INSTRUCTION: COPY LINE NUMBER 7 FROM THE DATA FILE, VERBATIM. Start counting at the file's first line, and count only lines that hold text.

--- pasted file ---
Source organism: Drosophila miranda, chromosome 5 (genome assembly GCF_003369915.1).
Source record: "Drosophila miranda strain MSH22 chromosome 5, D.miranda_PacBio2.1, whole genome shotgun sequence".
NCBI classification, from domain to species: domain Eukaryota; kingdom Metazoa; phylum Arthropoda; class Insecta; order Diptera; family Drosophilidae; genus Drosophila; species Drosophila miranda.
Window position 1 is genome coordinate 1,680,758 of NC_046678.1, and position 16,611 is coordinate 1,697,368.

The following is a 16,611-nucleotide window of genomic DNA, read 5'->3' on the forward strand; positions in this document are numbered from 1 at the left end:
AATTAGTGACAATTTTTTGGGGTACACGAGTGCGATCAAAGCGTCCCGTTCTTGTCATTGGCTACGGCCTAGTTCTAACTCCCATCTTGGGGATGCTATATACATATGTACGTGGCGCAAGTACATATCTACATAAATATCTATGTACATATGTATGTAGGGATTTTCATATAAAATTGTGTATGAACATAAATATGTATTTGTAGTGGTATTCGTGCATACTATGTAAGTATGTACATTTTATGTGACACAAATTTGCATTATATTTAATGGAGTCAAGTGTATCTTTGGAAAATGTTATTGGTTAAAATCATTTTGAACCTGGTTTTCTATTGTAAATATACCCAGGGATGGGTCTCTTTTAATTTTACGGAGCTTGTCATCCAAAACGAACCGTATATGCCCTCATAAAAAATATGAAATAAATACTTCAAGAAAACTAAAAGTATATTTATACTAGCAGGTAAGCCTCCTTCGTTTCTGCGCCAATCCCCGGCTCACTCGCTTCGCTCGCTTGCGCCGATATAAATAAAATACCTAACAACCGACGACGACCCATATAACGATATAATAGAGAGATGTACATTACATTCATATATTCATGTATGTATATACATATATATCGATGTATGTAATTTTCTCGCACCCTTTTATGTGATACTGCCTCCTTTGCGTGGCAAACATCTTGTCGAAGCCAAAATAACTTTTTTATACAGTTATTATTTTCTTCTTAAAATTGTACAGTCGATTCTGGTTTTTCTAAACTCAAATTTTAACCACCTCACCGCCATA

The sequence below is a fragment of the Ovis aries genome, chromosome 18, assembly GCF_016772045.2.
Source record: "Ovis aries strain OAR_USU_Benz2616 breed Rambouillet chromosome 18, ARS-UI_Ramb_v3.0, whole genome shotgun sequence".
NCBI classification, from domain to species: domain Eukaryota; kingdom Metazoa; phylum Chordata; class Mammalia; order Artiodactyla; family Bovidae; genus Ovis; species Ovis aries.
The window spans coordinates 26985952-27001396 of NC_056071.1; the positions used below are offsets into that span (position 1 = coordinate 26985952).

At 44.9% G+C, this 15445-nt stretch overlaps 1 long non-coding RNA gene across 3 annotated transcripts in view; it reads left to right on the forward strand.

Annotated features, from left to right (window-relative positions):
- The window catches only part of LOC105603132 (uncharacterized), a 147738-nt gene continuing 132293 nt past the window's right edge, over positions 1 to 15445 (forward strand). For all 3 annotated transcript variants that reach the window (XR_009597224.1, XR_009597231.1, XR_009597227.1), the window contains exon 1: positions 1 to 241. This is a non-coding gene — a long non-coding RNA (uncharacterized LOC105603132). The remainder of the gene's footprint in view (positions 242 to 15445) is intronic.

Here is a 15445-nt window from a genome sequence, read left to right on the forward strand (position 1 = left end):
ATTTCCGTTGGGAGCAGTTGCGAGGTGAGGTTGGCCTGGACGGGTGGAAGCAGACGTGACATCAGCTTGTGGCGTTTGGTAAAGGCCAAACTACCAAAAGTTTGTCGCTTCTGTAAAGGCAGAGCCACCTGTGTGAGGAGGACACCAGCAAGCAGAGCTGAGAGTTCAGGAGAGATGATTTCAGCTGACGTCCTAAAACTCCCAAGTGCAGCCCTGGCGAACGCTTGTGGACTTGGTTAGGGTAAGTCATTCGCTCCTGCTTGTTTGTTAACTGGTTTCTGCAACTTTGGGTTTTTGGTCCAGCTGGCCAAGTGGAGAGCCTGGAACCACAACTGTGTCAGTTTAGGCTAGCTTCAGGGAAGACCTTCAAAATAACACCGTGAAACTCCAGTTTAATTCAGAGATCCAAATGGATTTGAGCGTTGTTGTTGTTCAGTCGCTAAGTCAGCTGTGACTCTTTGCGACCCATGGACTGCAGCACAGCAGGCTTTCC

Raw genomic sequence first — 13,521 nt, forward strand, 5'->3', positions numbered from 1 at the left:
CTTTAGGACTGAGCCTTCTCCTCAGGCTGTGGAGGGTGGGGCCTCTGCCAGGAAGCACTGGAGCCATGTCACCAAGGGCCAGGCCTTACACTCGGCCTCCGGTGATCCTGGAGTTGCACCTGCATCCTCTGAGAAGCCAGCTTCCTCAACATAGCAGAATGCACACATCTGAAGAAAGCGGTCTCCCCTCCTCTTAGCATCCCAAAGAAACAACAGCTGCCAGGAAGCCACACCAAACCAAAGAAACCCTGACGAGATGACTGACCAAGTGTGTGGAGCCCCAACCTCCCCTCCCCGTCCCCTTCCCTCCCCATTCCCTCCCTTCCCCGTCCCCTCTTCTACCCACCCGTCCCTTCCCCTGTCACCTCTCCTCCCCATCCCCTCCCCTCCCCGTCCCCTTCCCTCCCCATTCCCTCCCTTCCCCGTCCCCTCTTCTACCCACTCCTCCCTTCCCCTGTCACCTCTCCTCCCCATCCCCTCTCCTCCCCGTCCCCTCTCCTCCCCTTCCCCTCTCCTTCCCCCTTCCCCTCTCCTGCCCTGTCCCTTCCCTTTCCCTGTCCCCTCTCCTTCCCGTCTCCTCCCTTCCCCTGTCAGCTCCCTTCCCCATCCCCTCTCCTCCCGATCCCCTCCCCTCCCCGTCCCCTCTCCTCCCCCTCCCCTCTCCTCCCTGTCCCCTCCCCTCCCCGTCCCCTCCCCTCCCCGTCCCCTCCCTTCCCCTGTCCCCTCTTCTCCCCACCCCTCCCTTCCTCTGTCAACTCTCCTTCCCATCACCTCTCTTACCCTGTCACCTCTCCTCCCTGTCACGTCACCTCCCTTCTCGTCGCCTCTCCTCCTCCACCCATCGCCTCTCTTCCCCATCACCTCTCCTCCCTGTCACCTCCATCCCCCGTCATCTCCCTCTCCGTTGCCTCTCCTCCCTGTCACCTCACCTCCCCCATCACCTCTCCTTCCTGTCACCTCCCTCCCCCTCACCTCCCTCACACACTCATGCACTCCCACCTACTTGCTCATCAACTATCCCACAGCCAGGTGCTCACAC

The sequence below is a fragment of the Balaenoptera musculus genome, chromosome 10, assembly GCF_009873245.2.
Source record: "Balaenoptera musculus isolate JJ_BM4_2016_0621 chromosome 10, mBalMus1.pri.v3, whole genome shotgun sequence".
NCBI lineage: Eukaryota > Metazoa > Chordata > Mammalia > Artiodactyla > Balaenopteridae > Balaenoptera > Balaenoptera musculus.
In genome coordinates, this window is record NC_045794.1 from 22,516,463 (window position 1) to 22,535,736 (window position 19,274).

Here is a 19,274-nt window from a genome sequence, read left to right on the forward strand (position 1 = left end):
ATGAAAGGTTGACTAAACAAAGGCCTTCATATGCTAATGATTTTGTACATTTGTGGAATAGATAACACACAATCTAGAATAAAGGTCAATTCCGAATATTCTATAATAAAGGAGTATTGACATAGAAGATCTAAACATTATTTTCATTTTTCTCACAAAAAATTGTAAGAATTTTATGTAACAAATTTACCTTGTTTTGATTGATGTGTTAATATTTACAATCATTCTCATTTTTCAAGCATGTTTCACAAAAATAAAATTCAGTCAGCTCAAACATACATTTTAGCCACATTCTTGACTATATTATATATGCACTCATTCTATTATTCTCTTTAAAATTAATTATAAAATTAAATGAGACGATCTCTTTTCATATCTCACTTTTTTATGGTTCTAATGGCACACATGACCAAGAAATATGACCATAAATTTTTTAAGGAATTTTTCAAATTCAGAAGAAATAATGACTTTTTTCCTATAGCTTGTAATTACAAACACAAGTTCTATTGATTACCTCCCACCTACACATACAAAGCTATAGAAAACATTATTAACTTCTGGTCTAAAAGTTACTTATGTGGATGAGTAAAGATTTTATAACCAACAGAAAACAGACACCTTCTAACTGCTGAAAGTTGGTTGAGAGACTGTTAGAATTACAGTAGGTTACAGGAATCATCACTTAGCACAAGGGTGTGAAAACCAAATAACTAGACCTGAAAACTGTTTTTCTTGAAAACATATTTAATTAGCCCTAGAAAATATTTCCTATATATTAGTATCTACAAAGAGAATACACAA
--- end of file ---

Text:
The sequence below is a fragment of the Ovis aries genome, chromosome 18, assembly GCF_016772045.2.